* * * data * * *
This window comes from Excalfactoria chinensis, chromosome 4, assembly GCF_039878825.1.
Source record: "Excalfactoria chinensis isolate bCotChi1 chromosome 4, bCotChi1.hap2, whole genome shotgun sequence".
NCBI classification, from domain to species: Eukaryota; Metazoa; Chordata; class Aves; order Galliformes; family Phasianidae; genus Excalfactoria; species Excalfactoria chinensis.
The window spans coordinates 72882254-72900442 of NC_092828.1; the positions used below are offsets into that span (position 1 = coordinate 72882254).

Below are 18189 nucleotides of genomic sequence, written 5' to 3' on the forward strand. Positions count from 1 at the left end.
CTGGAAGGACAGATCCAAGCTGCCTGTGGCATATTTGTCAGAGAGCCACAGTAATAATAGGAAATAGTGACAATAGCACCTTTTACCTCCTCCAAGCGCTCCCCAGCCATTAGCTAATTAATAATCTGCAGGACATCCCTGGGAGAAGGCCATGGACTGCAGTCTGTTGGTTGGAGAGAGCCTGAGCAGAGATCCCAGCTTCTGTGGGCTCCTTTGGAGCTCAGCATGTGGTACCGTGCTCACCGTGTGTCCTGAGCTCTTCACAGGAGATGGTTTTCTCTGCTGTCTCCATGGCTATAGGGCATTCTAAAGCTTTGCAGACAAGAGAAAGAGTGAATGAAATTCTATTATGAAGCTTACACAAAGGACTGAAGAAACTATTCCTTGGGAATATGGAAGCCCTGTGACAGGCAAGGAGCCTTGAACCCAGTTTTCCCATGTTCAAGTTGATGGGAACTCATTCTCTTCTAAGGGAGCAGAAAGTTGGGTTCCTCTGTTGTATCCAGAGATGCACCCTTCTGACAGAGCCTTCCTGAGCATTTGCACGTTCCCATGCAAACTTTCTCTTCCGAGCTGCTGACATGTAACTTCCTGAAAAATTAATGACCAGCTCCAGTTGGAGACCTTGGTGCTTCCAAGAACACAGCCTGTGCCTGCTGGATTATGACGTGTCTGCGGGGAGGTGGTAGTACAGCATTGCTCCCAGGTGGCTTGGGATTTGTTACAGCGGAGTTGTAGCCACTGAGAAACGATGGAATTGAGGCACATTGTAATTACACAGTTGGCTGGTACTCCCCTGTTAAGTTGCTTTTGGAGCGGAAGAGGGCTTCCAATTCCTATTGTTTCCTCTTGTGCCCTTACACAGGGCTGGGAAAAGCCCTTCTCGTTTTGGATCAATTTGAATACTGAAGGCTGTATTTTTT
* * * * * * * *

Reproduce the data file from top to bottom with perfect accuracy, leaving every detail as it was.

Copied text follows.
This window comes from Excalfactoria chinensis, chromosome 4, assembly GCF_039878825.1.
Source record: "Excalfactoria chinensis isolate bCotChi1 chromosome 4, bCotChi1.hap2, whole genome shotgun sequence".
NCBI classification, from domain to species: Eukaryota; Metazoa; Chordata; class Aves; order Galliformes; family Phasianidae; genus Excalfactoria; species Excalfactoria chinensis.
The window spans coordinates 72882254-72900442 of NC_092828.1; the positions used below are offsets into that span (position 1 = coordinate 72882254).

Below are 18189 nucleotides of genomic sequence, written 5' to 3' on the forward strand. Positions count from 1 at the left end.
CTGGAAGGACAGATCCAAGCTGCCTGTGGCATATTTGTCAGAGAGCCACAGTAATAATAGGAAATAGTGACAATAGCACCTTTTACCTCCTCCAAGCGCTCCCCAGCCATTAGCTAATTAATAATCTGCAGGACATCCCTGGGAGAAGGCCATGGACTGCAGTCTGTTGGTTGGAGAGAGCCTGAGCAGAGATCCCAGCTTCTGTGGGCTCCTTTGGAGCTCAGCATGTGGTACCGTGCTCACCGTGTGTCCTGAGCTCTTCACAGGAGATGGTTTTCTCTGCTGTCTCCATGGCTATAGGGCATTCTAAAGCTTTGCAGACAAGAGAAAGAGTGAATGAAATTCTATTATGAAGCTTACACAAAGGACTGAAGAAACTATTCCTTGGGAATATGGAAGCCCTGTGACAGGCAAGGAGCCTTGAACCCAGTTTTCCCATGTTCAAGTTGATGGGAACTCATTCTCTTCTAAGGGAGCAGAAAGTTGGGTTCCTCTGTTGTATCCAGAGATGCACCCTTCTGACAGAGCCTTCCTGAGCATTTGCACGTTCCCATGCAAACTTTCTCTTCCGAGCTGCTGACATGTAACTTCCTGAAAAATTAATGACCAGCTCCAGTTGGAGACCTTGGTGCTTCCAAGAACACAGCCTGTGCCTGCTGGATTATGACGTGTCTGCGGGGAGGTGGTAGTACAGCATTGCTCCCAGGTGGCTTGGGATTTGTTACAGCGGAGTTGTAGCCACTGAGAAACGATGGAATTGAGGCACATTGTAATTACACAGTTGGCTGGTACTCCCCTGTTAAGTTGCTTTTGGAGCGGAAGAGGGCTTCCAATTCCTATTGTTTCCTCTTGTGCCCTTACACAGGGCTGGGAAAAGCCCTTCTCGTTTTGGATCAATTTGAATACTGAAGGCTGTATTTTTT